A cuboid protuberance from a wall, named after Castella, a Japanese sponge cake. For example, a blocked up window which sticks out from the wall. The opposite of this, a sunken blocked up section, is known as a Reverse Castella.

The Atago[edit]

(Japanese: Atago アタゴ)

An object sticking out at the side of the road, with no clear purpose, possibly used to stop cars parking. The first example of this was found by Akasegawa whilst walking from Shinbashi to Atago, hence the name.

The Live Burial[edit]

(Japanese: Ikiume 生き埋め)

A roadside object which is partly submerged in concrete.

The Geological layer[edit]

(Japanese: Chisō 地層)

A patch of ground that is different in height from that around it, usually where multiple construction works have taken place.

The Boundary[edit]

(Japanese: Kyōkai 境界)

A guardrail, fence or wall whose purpose is not immediately clear.

The Twist[edit]

(Japanese: Nejire ねじれ)

A part of a building which is normally meant to be straight, but is slightly twisted. Often seen when an object that was created to be used straight is used at an angle.

The Abe Sada[edit]

(Japanese: Abe Sada 阿部定)

The remains of a telephone pole cut down. The name refers to the Abe Sada Incident; a famous case from 1930s Japan in which a woman strangled her lover and then severed his genitalia with a kitchen knife.

The Devouring Tree[edit]

(Japanese: Monokūki もの喰う木)

A tree which absorbs part of a fence or wire whilst still growing. However, this is not a particularly rare phenomenon, and occurs quite often. If there is no human involvement then it cannot be called a Thomasson, just a natural phenomenon. This is also known as the Stubborn Nature Type (shizen kohashi taipu 自然強しタイプ).

The Useless Bridge[edit]

Example of a Useless Bridge

(Japanese: Muyō bashi 無用橋)

A bridge over a filled-in river, or a bridge that has become useless. In the case of some covered drains, a bridge is still necessary for cars or heavy vehicles to cross. In this case these could not be called Useless Bridges, as they only appear useless.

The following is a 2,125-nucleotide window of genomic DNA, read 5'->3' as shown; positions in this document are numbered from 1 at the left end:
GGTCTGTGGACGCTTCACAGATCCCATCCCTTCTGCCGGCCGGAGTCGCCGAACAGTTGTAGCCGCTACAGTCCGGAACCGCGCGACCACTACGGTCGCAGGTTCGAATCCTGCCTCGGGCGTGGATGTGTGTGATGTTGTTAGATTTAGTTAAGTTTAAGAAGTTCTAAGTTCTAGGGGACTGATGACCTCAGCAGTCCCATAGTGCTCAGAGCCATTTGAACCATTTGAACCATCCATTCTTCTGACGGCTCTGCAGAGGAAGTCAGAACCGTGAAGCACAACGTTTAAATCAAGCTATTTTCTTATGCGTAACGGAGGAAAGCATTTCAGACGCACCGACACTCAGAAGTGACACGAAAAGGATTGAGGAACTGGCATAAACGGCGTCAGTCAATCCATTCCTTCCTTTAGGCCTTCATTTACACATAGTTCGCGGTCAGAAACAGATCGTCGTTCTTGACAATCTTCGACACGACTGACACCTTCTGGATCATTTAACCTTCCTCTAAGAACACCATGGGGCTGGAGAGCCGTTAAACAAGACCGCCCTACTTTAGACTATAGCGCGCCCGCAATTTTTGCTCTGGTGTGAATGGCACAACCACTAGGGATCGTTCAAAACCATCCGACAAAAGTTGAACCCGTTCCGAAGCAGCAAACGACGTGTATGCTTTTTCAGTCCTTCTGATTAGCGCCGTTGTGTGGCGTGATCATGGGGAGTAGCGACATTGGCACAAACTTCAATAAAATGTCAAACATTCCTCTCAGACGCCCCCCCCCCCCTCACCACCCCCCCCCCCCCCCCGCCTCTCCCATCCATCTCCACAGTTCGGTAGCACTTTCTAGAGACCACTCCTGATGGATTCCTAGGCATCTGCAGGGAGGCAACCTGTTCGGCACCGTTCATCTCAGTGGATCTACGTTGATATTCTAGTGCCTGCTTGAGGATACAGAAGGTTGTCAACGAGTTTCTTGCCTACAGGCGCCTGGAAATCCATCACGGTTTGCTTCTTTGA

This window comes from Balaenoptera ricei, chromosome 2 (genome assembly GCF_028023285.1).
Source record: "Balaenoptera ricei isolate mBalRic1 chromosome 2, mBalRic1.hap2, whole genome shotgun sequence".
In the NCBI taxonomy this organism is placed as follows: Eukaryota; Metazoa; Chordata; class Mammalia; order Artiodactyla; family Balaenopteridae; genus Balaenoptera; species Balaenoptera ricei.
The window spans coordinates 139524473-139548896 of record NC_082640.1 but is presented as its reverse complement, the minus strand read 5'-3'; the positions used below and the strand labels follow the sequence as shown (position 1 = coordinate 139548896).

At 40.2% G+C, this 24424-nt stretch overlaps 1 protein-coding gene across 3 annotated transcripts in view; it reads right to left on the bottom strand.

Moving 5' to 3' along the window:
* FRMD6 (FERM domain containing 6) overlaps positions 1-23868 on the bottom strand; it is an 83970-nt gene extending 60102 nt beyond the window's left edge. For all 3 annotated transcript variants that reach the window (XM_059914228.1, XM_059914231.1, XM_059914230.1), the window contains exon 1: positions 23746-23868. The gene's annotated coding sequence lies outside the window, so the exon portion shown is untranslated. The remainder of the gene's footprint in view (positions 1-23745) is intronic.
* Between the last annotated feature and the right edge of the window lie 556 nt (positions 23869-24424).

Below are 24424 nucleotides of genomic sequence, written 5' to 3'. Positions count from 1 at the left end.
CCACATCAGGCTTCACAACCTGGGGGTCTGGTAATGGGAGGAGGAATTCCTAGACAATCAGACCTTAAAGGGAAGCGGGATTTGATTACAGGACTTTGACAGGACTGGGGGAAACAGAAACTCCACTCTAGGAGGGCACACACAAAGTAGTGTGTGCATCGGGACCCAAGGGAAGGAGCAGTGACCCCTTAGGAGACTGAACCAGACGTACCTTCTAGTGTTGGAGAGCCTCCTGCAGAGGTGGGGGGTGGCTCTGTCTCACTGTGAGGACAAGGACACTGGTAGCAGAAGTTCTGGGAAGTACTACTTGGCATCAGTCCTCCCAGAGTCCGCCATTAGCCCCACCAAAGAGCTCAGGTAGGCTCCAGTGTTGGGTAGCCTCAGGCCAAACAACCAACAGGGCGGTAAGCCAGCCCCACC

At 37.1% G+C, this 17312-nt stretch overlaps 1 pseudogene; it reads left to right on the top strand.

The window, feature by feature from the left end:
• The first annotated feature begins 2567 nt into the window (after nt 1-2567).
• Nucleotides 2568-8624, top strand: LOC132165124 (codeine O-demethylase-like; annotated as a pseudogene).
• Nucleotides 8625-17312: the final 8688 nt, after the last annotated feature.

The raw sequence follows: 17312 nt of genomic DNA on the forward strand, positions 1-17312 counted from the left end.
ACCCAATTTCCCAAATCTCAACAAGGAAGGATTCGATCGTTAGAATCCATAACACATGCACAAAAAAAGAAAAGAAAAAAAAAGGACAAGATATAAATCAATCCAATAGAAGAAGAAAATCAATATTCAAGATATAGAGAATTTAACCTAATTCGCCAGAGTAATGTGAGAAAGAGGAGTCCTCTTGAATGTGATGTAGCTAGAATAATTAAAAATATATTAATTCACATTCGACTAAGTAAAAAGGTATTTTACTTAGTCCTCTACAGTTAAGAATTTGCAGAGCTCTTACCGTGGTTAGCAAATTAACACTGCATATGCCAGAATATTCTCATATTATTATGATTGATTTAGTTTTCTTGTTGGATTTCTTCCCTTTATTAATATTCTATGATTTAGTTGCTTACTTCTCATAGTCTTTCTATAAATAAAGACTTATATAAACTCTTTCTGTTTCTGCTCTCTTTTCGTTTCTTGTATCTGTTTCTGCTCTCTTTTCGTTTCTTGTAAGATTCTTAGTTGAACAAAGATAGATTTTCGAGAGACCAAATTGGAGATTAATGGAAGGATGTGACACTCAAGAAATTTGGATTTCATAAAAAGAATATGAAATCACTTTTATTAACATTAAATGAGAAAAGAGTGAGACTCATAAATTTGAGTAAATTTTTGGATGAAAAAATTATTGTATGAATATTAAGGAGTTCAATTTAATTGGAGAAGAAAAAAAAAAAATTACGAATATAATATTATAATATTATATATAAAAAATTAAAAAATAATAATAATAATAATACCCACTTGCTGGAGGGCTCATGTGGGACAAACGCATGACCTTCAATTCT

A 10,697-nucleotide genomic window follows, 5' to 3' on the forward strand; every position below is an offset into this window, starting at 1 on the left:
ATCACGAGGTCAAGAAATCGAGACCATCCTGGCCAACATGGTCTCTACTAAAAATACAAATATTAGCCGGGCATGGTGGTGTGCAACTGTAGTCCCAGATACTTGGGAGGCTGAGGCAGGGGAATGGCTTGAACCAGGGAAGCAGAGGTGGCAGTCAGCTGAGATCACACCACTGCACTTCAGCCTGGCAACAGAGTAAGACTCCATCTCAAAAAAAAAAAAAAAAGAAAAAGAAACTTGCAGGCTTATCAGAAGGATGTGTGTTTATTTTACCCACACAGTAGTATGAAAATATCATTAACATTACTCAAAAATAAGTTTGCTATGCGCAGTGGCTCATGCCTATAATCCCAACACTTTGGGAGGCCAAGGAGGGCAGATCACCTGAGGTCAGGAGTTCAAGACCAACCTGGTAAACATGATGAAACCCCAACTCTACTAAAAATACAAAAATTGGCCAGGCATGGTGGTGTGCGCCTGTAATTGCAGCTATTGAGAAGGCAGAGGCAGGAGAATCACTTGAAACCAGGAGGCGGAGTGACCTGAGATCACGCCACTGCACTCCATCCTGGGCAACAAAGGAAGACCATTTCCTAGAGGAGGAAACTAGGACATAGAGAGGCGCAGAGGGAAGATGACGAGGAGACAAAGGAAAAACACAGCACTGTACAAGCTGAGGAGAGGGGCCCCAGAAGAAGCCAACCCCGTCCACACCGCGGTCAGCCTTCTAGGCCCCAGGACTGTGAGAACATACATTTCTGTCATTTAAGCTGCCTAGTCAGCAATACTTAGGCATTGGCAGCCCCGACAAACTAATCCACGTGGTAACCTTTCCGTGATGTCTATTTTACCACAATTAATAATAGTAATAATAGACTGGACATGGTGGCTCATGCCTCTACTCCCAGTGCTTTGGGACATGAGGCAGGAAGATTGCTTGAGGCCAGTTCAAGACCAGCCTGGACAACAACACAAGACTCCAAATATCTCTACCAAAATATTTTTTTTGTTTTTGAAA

The Pure type[edit]

Example of a Pure Tunnel

(Japanese: Junsui taipu 純粋タイプ)

An uncategorizable object whose use it is impossible to fathom. For example, the Pure Shutters, which open to reveal a blank wall, and the Pure Tunnel that exists without a surrounding hill. The Pure Staircase of Yotsuya belongs in this category.


(Japanese: Jōhatsu 蒸発)

The fading of color on a sign, or a monument with parts missing: an object whose meaning has become hard to work out. Cases often appear due to the long-lasting material of the object. This also often occurs when a sign's key phrases, painted in red for emphasis, disappear, leaving the rest of the sign hard to understand.


  1. ^ a b c Akasegawa Genpei, Hyperart: Thomasson, translated by Matt Fargo, Kaya Press, 2010
  2. ^ Prakash, Gyan and Kevin Michael Kruse, The Spaces of the Modern City: Imaginaries, Politics, and Everyday Life, 2008 p. 397 n25
  3. ^ a b Akasegawa Genpei, Chōgeijutsu tomason, Chikuma Shobō, 1987
  4. ^ Akasegawa Genpei, Chogeijutsu Tomason, Byakuya Shobō, 1985
  5. ^ Jun Tanaka, "Decaying 'swamp city': the death of Shōwa and Tokyo", Japan Forum, 23:2, 2011, 273-285
  6. ^ Akasegawa Genpei, Minami Shinbō, Fujimori Terunobu (eds.) Rojō kansatsugaku nyūmon, Chikuma Shobō, 1986
  7. ^ Daniell, Thomas "Just Looking: The Origins of the Street Observation Society". AA Files, no. 64, Architectural Association School of Architecture, 2012: 59–68
  8. ^ William Gibson, Virtual Light, Bantam, 1993 pp. 70, 72, 136, 352
  9. ^ Takayuki Tatsumi, Full Metal Apache: Transactions Between Cyberpunk Japan and Avant-Pop America, Duke University Press, 2006, p. 119
  10. ^ Citylab "Useless and Defunct City Objects Should Be Called... 'Thomassons'", August 12, 2012
  11. ^ Episode 129, "Thomassons". 99% Invisible. August 26, 2014
  12. ^ Darryl Jingwen Wee, "Roadside Observation", Neojaponisme, January 28, 2008
  13. ^ Jordan Sand, Tokyo Vernacular: Common Spaces, Local Histories, Found Objects, University of California Press, 2013
  14. ^ Lauren O'Neill-Butler, "La Poussière de soleils", Artforum international 52.3, Nov 2013, p.290.
  15. ^ Akasegawa Genpei, Tomason daizukan: mu no maki, Chikuma Shobō, 1996; Akasegawa Genpei Tomason daizukan: kū no maki,'' Chikuma Shobō, 1996


  • Akasegawa Genpei, Minami Shinbō, Fujimori Terunobu (eds.) Rojō kansatsugaku nyūmon, Chikuma Shobō, 1986
  • Akasegawa Genpei, Chōgeijutsu Tomason, Chikuma Shobō, 1987
  • Munroe, Alexandra (ed.) Japanese art after 1945: Scream Against the Sky, Harry N. Abrams/Yokohama Museum of Art, 1994
  • Akasegawa Genpei, Tomason daizukan: mu no maki, Chikuma Shobō, 1996
  • Akasegawa Genpei Tomason daizukan: kū no maki, Chikuma Shobō, 1996
  • Prakash, Gyan and Kruse, Kevin Michael (eds.) The Spaces of the Modern City: Imaginaries, Politics, and Everyday Life, Princeton University Press, 2008
  • Akasegawa Genpei, Hyperart: Thomasson, translated by Matt Fargo, Kaya Press, 2010
  • Daniell, Thomas "Just Looking: The Origins of the Street Observation Society”. AA Files, no. 64, Architectural Association School of Architecture, 2012: 59–68
  • Sand, Jordan Tokyo Vernacular: Common Spaces, Local Histories, Found Objects, University of California Press, 2013

See also[edit]

External links[edit]